Just finished The Supreme Court: The Personalities and Rivalries That Defined America (2006) by Jeffrey Rosen, a law professor at GWU. The book is a companion volume to the recent PBS series of the same name which, somehow, I missed hearing about. Did anyone catch it? The book stands very nicely on its own (not true of all companion volumes) and focuses on how the personalities of some of the more notable justices on the Court contributed to their success (or undermined their efforts) to move the Court and the country in the direction of their view of the legal or social issues they championed. After a few summary remarks, I'll ask whether there are any parallels to our own ruling Quorum of the Twelve.
Personalities on the Court
There are dozens, even hundreds, of books on the Supreme Court. This one focuses on the personality and temperment of several justices. According to Rosen, the most effective justices over the long run are those who are able to seek common ground with other justices and, on some occasions, compromise their own doctrinal views in order to form a majority opinion. He sees chief justices like John Marshall, Earl Warren, and, more recently, William Rehnquist as fine examples of this successful approach. These men were also cognizant of building the credibility and legitimacy of the US Supreme Court as an institution and as a branch of government.
By contrast, those justices who were so firmly committed to an agenda or a judicial philosophy that they were unwilling to downplay those views on some occasions, or who were unwilling to narrow the scope or modify the grounds of an opinion in order to garner support from other members of the Court, were less effective. As examples, Rosen gives William O. Douglas and, more recently, Antonin Scalia.
A recurrent theme in Rosen's commentary is that justices who came from a political background, especially with legislative experience, were particularly good a making strategic compromises and writing opinions that appealed to justices in the middle or even in the opposite camp of a given issue. Those from a law professor background seem to have a tougher time with this institutional aspect of the Supreme Court. It's worth noting that trial judges fly solo (of course) and appellate panels are generally just three judges. The Supreme Court is the only federal court where this sort of "give and take" approach plays such a prominent role in crafting opinions.
In the last chapter, Rosen provides several pages summarizing his interview with Chief Justice John Roberts, who was appointed in 2005. Roberts has quite consciously adopted John Marshall's style and approach as a model for how to function as chief justice. This seems like the right approach to take and a good omen for the future of the Court, especially given the recent politicization of the appointment process and the higher degree of public attention directed to the Court and to individual justices.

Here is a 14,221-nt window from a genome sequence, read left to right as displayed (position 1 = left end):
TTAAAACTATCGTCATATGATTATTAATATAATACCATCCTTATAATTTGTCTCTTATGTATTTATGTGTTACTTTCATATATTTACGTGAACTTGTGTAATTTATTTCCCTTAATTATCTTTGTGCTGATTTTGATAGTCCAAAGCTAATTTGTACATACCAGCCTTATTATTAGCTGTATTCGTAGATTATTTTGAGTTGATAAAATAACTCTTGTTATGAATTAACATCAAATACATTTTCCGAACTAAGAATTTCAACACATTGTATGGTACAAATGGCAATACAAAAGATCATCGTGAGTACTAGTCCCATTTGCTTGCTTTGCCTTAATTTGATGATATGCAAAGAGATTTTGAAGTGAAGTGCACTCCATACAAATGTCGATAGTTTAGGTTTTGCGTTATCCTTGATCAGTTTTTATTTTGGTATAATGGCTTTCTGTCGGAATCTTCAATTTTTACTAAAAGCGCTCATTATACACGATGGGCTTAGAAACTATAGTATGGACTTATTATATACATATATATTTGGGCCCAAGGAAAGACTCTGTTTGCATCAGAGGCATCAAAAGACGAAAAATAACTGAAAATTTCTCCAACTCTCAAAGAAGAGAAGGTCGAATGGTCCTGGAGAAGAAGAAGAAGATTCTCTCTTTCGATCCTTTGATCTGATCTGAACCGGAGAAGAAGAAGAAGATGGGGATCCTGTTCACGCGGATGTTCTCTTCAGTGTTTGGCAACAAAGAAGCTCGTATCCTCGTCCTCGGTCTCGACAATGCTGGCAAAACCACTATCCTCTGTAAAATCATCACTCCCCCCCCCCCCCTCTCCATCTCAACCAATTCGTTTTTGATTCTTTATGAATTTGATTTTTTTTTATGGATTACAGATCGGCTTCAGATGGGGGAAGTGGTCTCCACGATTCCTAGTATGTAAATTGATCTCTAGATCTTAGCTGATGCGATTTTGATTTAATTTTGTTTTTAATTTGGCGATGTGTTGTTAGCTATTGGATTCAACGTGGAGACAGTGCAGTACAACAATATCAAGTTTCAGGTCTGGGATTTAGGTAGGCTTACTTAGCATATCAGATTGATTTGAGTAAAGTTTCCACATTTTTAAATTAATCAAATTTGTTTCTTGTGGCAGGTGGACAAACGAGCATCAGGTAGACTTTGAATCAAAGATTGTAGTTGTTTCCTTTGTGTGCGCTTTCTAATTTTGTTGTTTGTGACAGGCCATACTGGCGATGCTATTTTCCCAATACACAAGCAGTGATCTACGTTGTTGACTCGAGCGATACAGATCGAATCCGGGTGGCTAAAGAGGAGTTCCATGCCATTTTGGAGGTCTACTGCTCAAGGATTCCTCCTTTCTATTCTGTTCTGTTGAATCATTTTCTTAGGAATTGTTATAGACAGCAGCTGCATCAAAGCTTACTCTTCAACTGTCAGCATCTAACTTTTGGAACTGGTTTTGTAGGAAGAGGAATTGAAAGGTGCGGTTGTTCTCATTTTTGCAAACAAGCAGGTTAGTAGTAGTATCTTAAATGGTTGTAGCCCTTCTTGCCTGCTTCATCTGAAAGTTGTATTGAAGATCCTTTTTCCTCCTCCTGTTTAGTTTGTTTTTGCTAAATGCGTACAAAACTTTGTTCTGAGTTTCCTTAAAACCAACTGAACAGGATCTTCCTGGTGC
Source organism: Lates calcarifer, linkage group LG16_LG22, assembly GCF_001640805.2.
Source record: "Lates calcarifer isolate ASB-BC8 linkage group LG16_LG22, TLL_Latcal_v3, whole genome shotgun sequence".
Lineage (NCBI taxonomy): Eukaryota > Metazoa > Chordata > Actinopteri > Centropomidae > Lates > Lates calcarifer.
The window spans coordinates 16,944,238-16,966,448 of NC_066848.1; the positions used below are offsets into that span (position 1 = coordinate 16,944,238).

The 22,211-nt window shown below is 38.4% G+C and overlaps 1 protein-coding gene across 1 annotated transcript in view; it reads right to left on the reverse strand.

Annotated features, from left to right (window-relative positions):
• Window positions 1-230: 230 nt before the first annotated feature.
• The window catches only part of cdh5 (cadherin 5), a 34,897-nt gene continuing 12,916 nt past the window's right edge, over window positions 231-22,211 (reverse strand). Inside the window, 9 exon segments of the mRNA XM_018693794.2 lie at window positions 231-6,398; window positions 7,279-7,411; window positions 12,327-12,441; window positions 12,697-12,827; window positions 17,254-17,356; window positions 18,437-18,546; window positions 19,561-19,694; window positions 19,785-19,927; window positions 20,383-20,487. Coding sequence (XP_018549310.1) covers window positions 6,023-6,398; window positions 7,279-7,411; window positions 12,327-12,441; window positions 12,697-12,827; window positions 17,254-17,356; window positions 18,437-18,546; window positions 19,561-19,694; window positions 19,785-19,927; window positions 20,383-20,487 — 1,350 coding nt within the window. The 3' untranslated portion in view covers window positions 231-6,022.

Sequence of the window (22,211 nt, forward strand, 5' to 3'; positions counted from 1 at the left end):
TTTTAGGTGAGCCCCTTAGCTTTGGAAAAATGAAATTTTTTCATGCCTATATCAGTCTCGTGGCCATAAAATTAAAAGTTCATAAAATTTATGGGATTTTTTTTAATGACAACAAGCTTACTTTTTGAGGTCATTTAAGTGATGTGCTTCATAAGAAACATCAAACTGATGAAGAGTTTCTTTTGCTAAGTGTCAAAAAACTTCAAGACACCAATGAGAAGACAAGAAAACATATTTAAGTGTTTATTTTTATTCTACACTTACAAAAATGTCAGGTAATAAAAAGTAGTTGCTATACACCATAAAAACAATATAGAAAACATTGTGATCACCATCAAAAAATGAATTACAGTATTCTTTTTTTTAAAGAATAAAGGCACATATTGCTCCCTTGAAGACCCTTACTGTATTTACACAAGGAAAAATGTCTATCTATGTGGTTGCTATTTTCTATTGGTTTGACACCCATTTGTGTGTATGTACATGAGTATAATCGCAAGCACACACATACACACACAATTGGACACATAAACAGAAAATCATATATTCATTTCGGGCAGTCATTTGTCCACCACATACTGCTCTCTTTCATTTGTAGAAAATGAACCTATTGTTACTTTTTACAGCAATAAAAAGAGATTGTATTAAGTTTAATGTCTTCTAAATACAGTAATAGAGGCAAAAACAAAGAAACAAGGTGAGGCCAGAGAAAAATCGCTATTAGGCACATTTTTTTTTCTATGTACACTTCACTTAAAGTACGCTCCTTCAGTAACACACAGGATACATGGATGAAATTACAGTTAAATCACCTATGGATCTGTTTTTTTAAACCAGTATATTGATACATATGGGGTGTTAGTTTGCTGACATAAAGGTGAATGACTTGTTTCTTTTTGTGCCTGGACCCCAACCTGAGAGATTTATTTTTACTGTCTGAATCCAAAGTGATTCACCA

The contrast between judicial deference (to the legislature or to democratic majorities) and judicial activism (using the Court and its opinions to aggressively assert one's own legal agenda) was a prominent feature of the book. Is there such a thing as apostolic deference or apostolic activism? Plainly, there is a lot of collegiality among the Twelve, and they work hard to defer to each other, at least publicly. So when we see an "apostolic activist" like Elder McConkie, they really stand out.
In terms of temperment, whoever occupies the position of President of the Church does, in some sense, set the tone of church government, not unlike how the Chief Justice sets the tone for the Court (although the Chief has much less formal authority to lead the Court than the President has to lead the apostles and the Church). But there isn't much variation in the public temperment of the modern presidents. Joseph and Brigham were "activists," but they also encountered resistance, even open opposition, from some of their counselors or members of the Twelve. By contrast, in the 20th century LDS Presidents have largely worked with and through the Quorum of the Twelve. That is even more pronounced in our day than, for example, under President McKay.
A final note on diversity. The second half of the 20th century saw African-Americans and women assume places on the Court. No similar event has occurred with the Twelve. The only move in that direction is the calling of Elder Uchtdorf, a German. I recall remarks made ten years ago when Elders Nelson and Oaks were called to the Twelve at the same General Conference that the senior leaders went outside the ranks of the LDS bureaucracy (the Seventies, etc.) to bring in Nelson and Oaks as new blood or fresh thinking. So senior leaders do recognize the merits of bringing diversity of opinion and experience to the governing quorums of the Church (the fifteen apostles, organized as two quorums). But at this point it seems to be a fairly circumscribed sort of diversity.